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What are Eye Injuries?

Untreated eye injuries can greatly damage your cat’s eye, even leading to blindness in severe cases. If your cat is avoiding bright lights, keeping its eye closed, and squinting, it’s likely that the eye is injured. Seek veterinary care immediately if you suspect an eye injury.

An eye injury is caused by a foreign object that has either penetrated or fully punctured the eye. These injuries can be caused by play, fighting with other cats, and even projectiles like fireworks. 

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Eye Injuries Average Cost

From 532 quotes ranging from $200 - $1,000

Average Cost

$500

Symptoms of Eye Injuries in Cats

Eye injury symptoms tend to occur rapidly, increasing in intensity as the foreign object remains in the eye or the wound worsens. The following symptoms indicate that your cat’s eye is injured:

  • Clouded cornea
  • Visible blood in the eye
  • Distorted pupils
  • Visible foreign object in the eye
  • Eye discharge 
  • Swelling or inflammation of the eye
  • Pawing at the eye 

Types

  • Penetrating: The wound or foreign object has entered the eye, but does not punctuate the cornea or sclera (the white of the eye). 
  • Perforating: The wound or foreign object has passed through the cat’s cornea or sclera. These typically are more serious injuries. 
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Causes of Eye Injuries in Cats

Cats possess complex vision systems that allow them to hunt at night and see objects clearly from yards away. Cats have also a third “eyelid,” a thick membrane that protects the eye from scratches and debris. Despite this, cats’ eyes are prone to injury. Causes of eye injury in cats include: 

  • Fights with other animals
  • Scratches from leaves or branches
  • Playing with objects in the home
  • Car accidents 
  • Fireworks or other projectiles
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Diagnosis of Eye Injuries in Cats

Injuries to the eye constitute a medical emergency. Only a veterinarian can diagnose an eye injury and recommend proper treatment. Even if the foreign object is visible, do not attempt to treat an eye injury at home. Doing so could risk further damage to your cat’s eye.

When you visit your veterinarian, give him or her an account of what happened, including when you first noticed the injury and what you believe may have caused it. Tell your veterinarian if you feel the injury is getting better or worse. 

During the exam, the veterinarian will first look for the presence of a foreign object. If the object is visible, the diagnosis will be straightforward. However, if there isn’t a visible cause, your veterinarian may wish to rule out deeper injury, cornea ulcer, or bruising by conducting a full ocular examination. The veterinarian will use light to check your cat’s pupils, ensuring they are symmetrical and responding properly.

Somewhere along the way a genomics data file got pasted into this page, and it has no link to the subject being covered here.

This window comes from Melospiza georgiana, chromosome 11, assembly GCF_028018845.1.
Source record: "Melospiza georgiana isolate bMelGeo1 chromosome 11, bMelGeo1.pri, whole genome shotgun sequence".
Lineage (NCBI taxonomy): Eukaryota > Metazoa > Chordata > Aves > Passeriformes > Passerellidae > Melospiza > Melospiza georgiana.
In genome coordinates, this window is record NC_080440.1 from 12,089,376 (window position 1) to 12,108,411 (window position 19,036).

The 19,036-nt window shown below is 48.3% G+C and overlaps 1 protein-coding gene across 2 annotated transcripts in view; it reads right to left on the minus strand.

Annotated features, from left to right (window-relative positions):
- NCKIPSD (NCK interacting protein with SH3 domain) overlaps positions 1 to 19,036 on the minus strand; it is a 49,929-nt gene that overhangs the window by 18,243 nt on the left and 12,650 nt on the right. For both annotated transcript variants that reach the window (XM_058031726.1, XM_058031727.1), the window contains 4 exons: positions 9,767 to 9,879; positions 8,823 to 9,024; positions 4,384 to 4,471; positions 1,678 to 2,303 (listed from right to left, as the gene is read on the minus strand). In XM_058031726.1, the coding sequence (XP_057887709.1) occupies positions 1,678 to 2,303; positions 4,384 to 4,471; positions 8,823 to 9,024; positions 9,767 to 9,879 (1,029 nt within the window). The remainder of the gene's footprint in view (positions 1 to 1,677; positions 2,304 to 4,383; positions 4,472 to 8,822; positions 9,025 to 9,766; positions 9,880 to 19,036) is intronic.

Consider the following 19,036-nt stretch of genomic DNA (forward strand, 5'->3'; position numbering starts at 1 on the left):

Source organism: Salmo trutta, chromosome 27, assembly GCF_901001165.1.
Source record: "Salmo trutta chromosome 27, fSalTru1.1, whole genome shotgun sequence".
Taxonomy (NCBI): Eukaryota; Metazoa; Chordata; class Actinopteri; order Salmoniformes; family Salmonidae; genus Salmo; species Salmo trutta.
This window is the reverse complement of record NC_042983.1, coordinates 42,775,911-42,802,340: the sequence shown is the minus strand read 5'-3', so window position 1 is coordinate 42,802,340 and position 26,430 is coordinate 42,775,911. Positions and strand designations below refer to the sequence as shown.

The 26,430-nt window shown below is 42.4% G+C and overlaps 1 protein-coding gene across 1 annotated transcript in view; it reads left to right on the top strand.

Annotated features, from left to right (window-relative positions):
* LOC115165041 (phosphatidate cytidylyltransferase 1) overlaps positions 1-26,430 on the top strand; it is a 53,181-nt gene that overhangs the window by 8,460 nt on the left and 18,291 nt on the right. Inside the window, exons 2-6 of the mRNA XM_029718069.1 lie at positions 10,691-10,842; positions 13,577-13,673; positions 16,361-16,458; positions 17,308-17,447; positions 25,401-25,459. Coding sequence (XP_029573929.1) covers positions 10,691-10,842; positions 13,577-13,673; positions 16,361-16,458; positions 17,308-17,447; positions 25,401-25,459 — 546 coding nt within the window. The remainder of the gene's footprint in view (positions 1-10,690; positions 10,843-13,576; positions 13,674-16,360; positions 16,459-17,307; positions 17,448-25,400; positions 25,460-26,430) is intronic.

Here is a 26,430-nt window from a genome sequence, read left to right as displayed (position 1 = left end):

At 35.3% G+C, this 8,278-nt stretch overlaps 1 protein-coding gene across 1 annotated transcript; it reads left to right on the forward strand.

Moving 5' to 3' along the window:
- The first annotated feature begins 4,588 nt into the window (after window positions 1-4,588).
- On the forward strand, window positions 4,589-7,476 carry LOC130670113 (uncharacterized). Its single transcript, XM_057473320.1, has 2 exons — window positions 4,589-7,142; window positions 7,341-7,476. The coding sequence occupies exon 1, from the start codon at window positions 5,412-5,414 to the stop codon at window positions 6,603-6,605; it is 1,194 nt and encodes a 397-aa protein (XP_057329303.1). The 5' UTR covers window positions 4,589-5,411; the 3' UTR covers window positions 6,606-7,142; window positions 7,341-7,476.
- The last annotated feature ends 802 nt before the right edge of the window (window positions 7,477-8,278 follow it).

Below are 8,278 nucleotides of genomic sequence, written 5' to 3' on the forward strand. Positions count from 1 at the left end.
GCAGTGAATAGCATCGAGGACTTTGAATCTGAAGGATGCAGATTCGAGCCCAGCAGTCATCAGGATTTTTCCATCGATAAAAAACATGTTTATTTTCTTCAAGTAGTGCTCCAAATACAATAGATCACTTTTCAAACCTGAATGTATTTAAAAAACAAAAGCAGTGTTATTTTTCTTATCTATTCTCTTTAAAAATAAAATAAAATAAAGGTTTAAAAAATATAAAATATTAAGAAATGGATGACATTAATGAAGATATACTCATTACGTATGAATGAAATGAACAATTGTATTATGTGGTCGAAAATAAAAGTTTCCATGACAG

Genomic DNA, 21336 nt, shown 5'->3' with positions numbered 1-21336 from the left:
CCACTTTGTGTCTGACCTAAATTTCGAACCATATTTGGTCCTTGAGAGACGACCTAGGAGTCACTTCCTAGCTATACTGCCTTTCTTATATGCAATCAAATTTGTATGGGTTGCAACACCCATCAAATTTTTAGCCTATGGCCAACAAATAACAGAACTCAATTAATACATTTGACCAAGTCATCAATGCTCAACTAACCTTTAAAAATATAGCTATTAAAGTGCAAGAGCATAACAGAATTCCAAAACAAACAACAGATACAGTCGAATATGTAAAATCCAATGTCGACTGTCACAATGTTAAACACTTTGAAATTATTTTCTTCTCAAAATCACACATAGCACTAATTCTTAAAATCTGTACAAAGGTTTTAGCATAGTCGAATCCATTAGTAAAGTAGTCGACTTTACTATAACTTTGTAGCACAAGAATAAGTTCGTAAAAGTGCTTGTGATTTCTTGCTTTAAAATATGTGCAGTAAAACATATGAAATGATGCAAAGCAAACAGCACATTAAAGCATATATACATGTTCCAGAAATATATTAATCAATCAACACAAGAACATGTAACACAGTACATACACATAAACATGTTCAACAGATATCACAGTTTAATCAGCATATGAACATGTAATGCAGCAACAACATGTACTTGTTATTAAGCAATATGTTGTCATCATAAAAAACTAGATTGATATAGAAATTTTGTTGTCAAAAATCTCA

If natural causes are not responsible for the injury, your veterinarian may wish to examine the internal parts of your cat’s eye.

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Treatment of Eye Injuries in Cats

Treatment for your cat’s eye injury will be recommended based on the severity of the injury and which part of the eye was affected. Penetrating injuries usually have a better chance of recovery than perforating injuries, and blunt traumas are more severe than sharp traumas to the eye. 

Penetrating Injuries

Typically, if the injury is penetrating and has no opening, your veterinarian will suggest an Elizabethan collar to prevent your cat from further damaging the eye. Antibiotics or eye drops are used to ease inflammation and swelling. Corneal ulcers are often treated with antibiotic ointments. 

Perforating Injuries

Surgical repair will be required for perforating injuries, including corneal lacerations and full-thickness wounds. If the foreign object remains in the eye, surgery will be needed to remove it. In most cases, lacerated corneas due to foreign objects can be treated.

Vision loss is possible if the injury is deep within the eye. If your cat is struggling with light perception, there may be an injury to the lens or a hemorrhage in the vitreous, the gel-like structure that gives the eye its shape. 

After surgery, your veterinarian will recommend antibiotics and pain relievers as needed. These medications will vary depending on the severity of the wound. 

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Recovery of Eye Injuries in Cats

Following surgery, monitor your cat to ensure the injury is healing properly. Note any changes to the eye, and contact your veterinarian if you believe the wound isn’t healing. If your cat has suffered vision loss due to the injury, you will have to help your pet cope with its new disability. 

Most eye injuries in cats heal completely, allowing the cat to resume its normal activities. Recovery time largely depends on the type of injury and its severity. Be sure to administer all medications that your vet recommends, and remove any potential eye irritants from the cat’s reach. 

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Eye Injuries Average Cost

From 532 quotes ranging from $200 - $1,000

Average Cost

$500

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Eye Injuries Questions and Advice from Veterinary Professionals

Need pet health advice? Ask a vet